Using rams with superior Estimated Breeding Values (EBVs) is paying dividends for Cornwall-based commercial Poll Dorset producer Jim Hext.
Over the past eight years prolificacy has been maintained and carcass traits enhanced through the selection of rams with superior litter size, scan weight and muscle depth EBVs.
And Mr Hext, who runs 600 ewes, believes carcass weights have increased by at least 1kg and finishing times have reduced. But carcass weights could be taken heavier if required.
“Having a contract with Waitrose means lambs can be selected in peak condition, rather than selection decisions being influenced by fluctuations in lamb prices,” he explains.
Using high index rams has increased consistency and uniformity of the farm’s lamb crop and enhanced the flock’s ability to meet market specifications.
In recent weeks all of his lambs have hit market specifications, a fact he credits to the use of the right genetics, particularly the flexibility provided through use of rams with low fat depth EBVs.
The flock’s physical and financial performance is equally impressive, with ewes leaving the lambing shed with an average of 1.81 lambs each, having scanned at 1.92.
With average carcass weights just short of 19kg, it is no surprise the average output per ewe mated is £99.87.
When selecting tups Mr Hext is keen to consult EBVs, particularly when it comes to the selection of rams with superior maternal genetics, as he believes these traits can’t be judged by eye.
Rams are purchased in batches of three or four and they run together, so it is easy to see improvements in performance that correspond to sire selection.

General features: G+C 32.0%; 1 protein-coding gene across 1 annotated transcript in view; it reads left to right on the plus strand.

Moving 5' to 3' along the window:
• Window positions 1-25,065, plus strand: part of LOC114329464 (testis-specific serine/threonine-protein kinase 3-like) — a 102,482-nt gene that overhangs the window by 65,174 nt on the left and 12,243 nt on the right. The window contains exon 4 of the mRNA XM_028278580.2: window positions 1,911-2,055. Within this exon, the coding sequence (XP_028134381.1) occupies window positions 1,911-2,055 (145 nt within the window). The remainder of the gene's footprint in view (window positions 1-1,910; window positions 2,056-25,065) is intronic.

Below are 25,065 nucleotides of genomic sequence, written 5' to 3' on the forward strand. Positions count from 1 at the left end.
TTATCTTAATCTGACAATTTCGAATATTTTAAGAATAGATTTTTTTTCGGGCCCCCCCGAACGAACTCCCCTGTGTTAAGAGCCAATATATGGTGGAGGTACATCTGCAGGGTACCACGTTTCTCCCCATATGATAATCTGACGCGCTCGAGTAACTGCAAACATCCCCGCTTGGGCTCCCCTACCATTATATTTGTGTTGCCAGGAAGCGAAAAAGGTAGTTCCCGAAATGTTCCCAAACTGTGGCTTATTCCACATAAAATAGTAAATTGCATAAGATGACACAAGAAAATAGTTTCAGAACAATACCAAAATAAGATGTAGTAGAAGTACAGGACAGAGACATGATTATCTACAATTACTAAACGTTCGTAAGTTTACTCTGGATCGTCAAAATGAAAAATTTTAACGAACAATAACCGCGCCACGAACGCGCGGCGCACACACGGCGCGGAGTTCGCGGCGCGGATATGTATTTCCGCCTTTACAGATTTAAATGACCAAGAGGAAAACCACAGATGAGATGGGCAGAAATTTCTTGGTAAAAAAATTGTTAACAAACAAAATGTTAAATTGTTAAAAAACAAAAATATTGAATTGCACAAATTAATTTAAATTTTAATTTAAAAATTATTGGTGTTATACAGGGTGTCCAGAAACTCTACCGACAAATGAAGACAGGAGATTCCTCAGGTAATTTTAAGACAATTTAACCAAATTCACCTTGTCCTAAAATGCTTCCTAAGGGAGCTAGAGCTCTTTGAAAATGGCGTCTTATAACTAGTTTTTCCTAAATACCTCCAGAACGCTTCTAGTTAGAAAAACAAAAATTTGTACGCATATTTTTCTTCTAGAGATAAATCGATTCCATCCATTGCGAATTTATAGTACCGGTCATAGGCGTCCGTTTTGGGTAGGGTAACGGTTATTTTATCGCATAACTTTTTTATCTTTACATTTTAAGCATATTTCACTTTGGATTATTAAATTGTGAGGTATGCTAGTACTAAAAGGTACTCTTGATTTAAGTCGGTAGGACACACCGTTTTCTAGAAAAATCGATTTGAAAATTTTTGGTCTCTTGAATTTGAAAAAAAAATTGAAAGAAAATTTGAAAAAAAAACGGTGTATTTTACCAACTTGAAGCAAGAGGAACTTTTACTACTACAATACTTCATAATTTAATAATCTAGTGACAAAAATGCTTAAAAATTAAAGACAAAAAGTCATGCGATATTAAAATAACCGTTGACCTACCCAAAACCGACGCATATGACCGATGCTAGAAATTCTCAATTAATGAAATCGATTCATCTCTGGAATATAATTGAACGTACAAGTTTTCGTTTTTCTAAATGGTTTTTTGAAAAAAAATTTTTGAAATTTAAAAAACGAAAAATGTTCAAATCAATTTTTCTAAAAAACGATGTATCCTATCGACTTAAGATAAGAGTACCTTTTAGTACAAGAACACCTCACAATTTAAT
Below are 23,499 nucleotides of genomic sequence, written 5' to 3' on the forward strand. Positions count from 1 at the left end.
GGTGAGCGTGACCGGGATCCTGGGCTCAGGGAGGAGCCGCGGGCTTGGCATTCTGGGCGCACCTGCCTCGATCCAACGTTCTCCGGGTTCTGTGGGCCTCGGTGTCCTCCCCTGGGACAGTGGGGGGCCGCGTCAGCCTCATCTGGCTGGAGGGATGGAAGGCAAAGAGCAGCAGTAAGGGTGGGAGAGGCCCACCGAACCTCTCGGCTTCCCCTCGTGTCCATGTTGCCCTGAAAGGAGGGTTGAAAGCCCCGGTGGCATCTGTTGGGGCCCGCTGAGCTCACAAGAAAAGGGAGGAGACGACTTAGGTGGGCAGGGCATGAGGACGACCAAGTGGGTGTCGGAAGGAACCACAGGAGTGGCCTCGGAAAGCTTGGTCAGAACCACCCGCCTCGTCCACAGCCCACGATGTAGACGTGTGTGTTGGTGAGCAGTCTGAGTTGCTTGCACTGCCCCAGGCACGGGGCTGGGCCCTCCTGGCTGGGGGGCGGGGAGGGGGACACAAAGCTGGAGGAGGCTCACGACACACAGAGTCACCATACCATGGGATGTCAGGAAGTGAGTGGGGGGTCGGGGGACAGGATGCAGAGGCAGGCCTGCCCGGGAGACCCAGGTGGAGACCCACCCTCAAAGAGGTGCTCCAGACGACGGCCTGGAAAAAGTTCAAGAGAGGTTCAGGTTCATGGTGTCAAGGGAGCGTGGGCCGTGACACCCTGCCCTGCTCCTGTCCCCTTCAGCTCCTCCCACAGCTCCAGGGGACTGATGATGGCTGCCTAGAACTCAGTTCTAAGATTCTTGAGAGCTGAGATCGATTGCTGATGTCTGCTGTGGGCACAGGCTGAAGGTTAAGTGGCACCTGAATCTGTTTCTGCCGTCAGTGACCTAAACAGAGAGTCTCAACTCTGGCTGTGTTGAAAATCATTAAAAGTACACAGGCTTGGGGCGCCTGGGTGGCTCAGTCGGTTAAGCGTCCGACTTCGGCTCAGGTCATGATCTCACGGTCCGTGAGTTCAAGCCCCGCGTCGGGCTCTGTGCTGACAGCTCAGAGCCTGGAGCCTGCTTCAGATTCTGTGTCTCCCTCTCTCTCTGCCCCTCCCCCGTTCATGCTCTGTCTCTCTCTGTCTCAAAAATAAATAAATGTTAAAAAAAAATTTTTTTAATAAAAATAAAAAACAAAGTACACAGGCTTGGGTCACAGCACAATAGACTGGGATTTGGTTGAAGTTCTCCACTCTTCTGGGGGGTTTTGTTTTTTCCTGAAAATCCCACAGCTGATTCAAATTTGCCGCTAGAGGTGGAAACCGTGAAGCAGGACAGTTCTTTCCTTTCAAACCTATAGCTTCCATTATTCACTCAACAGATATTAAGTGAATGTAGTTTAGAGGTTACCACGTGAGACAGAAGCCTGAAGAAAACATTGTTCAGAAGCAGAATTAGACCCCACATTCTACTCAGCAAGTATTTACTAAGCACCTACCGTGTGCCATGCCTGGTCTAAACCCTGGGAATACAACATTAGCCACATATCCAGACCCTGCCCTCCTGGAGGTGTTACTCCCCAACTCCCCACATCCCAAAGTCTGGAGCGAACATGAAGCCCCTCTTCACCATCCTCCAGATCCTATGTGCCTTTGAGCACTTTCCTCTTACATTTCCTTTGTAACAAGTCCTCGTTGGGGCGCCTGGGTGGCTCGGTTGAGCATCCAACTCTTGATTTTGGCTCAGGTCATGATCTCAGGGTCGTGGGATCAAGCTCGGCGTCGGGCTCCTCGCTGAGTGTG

However, he admits it is difficult to put a precise financial figure on these benefits, as they arise in different ways, including improved growth rates, better carcass conformation and outstanding maternal performance in the ewe flock.
Mr Hext’s belief in the use of EBVs is backed up by Sam Boon of MLC’s Signet Breeding Services.
“Production levels like these show what can be achieved in lowland sheep production through careful ram selection.
“The selection of maternal sires is nearly impossible without the use of EBVs, because traits such as prolificacy and milking ability are impossible to identify simply by looking at a ram, but they can be the most important traits to consider.
“These genetics will be expressed year after year by breeding females within the flock and so the impact of a ram’s breeding potential may still be being expressed a decade after he was purchased.”
These are messages that will feature strongly in the next phase of the EBLEX Better Returns Programme.
“The programme aims to demonstrate that for an average UK flock of 210 ewes, which is self replacing, this lift in flock productivity due to careful ram selection could be worth an extra £1000 a year,” says Mr Boon.
High selection pressure is also applied to female replacements, as ewe lambs retained or sold for breeding are selected at birth.
Replacements must be twins or triplets, out of ewes with good characteristics, particularly feet, udder shape and ability to lamb unaided.
When these criteria are satisfied the ewe lamb is ear notched according to the group of rams which have sired it.
After weaning Mr Hext goes through these pre-selected ewe lambs again, culling any which don’t posses the conformation or breed type he is looking for.
“This strict selection policy has also helped keep lambing percentage high.
This is important when dealing with a trait such as litter size, which has a low heritability,” he adds.